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A sign reminds Navajo Nation members to stay safe during the pandemic. Photo: Video still.

Church resumes outreach to hard-hit Navajo Nation

The coronavirus pandemic is having a significant impact on Native American reservations, such as the Navajo Nation in Arizona. “When you go there, I promise you it is a different world,” Pastor Scott Watson of River Bluff Fellowship in Ozark, Mo., told the “Springfield News Leader.”

A number of factors are making the problem worse.

  • Between 15 percent to 30 percent of households do not have running water.
  • Only 40 percent of residents have electricity.
  • The Navajo Nation, which is larger than several states, has only 13 grocery stores
  • The nation has only 12 health-care facilities and a total of 200 hospital beds
  • Most families live in small houses in multigenerational units.
  • Many Naïve Americans have underlying health issues, such as diabetes.

Members of River Bluff Church have ministered to the Navajos for the past 12 years, and they are planning to return in a time of crisis. “Our team will drive in and drive out,” Watson said “We did not want to contribute to their anxiety.”

Navajo leaders have taken stringent measures to stop the spread of the coronavirus and protect their people. The Navajo Nation has by far the strictest closure laws in the nation: a 57-hour weekend lockdown, curfew every night, closure of nonessential businesses and a $1,000 fine for violating these ordinances. Church members know how much their visit will mean to residents.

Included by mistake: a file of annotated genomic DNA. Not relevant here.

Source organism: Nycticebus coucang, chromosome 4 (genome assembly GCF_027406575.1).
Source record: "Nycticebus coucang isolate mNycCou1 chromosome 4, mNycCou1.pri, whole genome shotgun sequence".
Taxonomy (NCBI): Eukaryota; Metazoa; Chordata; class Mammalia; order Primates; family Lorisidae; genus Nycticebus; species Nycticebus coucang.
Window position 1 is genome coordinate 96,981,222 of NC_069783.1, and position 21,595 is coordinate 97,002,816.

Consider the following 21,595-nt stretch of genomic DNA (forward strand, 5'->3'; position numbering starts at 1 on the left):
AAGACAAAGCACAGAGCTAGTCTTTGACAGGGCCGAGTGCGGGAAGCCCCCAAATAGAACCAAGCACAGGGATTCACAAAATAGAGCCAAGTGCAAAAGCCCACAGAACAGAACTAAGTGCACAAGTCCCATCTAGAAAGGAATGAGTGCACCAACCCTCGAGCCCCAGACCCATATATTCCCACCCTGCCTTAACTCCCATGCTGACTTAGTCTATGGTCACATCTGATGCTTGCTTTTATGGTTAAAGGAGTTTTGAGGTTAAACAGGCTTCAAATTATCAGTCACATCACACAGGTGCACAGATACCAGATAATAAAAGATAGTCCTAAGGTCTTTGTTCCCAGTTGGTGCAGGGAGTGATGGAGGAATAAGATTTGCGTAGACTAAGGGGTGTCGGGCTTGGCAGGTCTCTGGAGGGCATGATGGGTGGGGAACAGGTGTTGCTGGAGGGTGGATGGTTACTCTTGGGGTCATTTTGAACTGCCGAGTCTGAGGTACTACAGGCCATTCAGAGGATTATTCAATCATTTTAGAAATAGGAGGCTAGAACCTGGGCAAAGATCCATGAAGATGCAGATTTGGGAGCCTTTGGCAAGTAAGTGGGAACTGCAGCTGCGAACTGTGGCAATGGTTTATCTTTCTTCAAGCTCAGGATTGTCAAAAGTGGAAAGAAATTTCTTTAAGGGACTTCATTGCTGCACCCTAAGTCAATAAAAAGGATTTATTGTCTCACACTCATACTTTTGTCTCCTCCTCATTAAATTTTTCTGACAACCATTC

“They get to know you,” said Lucy Tartamella, 16. “At the end of the week you sit them down and pick out a backpack and take them aside and pray for each kid. They get so excited about getting a backpack with school supplies.”

Her father, Jamie Tartamella, in past years has driven a van to pick up Navajo children for Bible school. “There is so much that touches your heart,” he says. “Some of the houses do not have windows.”

This year, the church is asking for pandemic-related items: Lysol or Clorox wipes, disinfectant spray, hand sanitizer, bleach, masks, gloves, rubbing alcohol and empty spray bottles. Anyone interested in helping the church in its mission can find out more at the church website.

–Dwight Widaman | Metro Voice

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